Religion has fairly won her honours, and stands before you an honest thing, and the highest wisdom. Whatever you be, be religious. God working in you and with you, work out your own salvation with fear and trembling. The way to the refuge lies open. With the feet of an Azahel haste to Jesus. Once in him, you can turn on the avenger, saying, Man-slayer, I fear thee not; here thou comest, but no further; this blood-red line thou canst not pass, There is no condemnation for them who are in Christ Jesus.
Do you see sin staining your holiest services, defiling your head, heart, hands, feet - the whole man? Haste to the fountain where sins are lost, and souls are cleansed. With its base ingratitude to your heavenly Father, the wounds it has inflicted on a most loving Saviour, the grief it has caused, and the resistance it has offered, to a most gentle and Holy Spirit, the deep injuries it has done your own soul, and souls which, loving, you should have longed, and yearned, and laboured, and watched, and wept, and prayed to save - Oh, let sin be your deepest sorrow, your heaviest grief, the spring of many tears, the burden of many sighs, the occasion of daily visits to the Cross of Calvary.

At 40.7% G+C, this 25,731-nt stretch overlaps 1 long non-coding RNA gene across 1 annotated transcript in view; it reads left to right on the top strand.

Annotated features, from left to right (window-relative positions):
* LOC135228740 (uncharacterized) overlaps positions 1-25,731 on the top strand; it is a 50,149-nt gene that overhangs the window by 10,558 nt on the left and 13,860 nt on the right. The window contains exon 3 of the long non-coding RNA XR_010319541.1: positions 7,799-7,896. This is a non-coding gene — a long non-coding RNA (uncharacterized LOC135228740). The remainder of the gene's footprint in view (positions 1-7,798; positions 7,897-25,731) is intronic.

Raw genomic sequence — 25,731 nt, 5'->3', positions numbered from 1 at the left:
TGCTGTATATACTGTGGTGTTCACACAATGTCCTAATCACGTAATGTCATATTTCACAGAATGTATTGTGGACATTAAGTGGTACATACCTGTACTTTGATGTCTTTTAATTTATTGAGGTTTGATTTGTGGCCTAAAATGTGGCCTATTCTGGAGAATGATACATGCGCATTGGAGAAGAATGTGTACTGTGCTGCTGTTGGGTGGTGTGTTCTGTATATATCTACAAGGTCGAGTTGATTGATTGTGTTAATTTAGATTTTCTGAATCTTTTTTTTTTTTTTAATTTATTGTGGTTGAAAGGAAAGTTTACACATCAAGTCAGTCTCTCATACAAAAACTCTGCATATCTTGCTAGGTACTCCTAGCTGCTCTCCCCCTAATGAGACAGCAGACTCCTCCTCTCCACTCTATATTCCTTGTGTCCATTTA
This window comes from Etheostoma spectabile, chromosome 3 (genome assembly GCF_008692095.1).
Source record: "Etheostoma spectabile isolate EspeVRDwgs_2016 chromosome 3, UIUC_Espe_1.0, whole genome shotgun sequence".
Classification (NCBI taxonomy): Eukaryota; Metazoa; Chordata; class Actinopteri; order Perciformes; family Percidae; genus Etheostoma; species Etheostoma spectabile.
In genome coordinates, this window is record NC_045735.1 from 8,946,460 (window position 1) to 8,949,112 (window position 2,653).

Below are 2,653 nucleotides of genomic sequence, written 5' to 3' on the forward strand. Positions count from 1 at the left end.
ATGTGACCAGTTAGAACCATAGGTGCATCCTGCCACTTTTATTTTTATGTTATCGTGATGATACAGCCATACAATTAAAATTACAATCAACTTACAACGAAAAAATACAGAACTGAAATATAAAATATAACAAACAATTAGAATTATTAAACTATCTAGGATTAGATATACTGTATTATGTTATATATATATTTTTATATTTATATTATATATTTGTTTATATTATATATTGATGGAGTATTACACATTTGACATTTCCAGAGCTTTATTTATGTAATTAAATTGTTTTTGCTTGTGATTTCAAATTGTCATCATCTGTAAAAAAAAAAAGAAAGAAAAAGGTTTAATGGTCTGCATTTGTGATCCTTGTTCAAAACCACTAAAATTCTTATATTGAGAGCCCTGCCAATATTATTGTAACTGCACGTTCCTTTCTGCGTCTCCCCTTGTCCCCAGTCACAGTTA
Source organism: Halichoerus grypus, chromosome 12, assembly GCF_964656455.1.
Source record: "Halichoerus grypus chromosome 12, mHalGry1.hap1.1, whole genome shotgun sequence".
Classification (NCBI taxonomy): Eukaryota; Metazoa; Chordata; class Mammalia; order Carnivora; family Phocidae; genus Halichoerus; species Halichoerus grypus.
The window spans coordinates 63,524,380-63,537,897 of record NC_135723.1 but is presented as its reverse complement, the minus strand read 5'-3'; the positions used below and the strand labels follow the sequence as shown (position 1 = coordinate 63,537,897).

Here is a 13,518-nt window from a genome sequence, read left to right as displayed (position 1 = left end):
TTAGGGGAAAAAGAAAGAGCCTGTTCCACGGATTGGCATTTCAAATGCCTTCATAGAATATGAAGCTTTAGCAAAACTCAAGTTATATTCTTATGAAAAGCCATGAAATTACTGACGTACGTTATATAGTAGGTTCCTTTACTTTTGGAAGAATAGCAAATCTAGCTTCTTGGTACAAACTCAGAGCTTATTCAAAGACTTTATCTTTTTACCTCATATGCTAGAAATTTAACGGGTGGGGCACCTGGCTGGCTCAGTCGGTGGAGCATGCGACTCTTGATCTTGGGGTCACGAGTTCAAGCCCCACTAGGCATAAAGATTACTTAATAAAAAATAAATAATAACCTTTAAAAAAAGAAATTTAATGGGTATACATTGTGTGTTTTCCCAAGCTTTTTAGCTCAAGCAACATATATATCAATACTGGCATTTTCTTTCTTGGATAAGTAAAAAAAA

Weep not for broad lands lost;
Weep not for fair hopes crossed;
Weep not when limbs wax old;
Weep not when friends grow cold;
Weep not that death must part
Thine and the best-loved heart:
Yet weep - weep all thou can - .
Weep, weep, because thou art
A sin defiled man."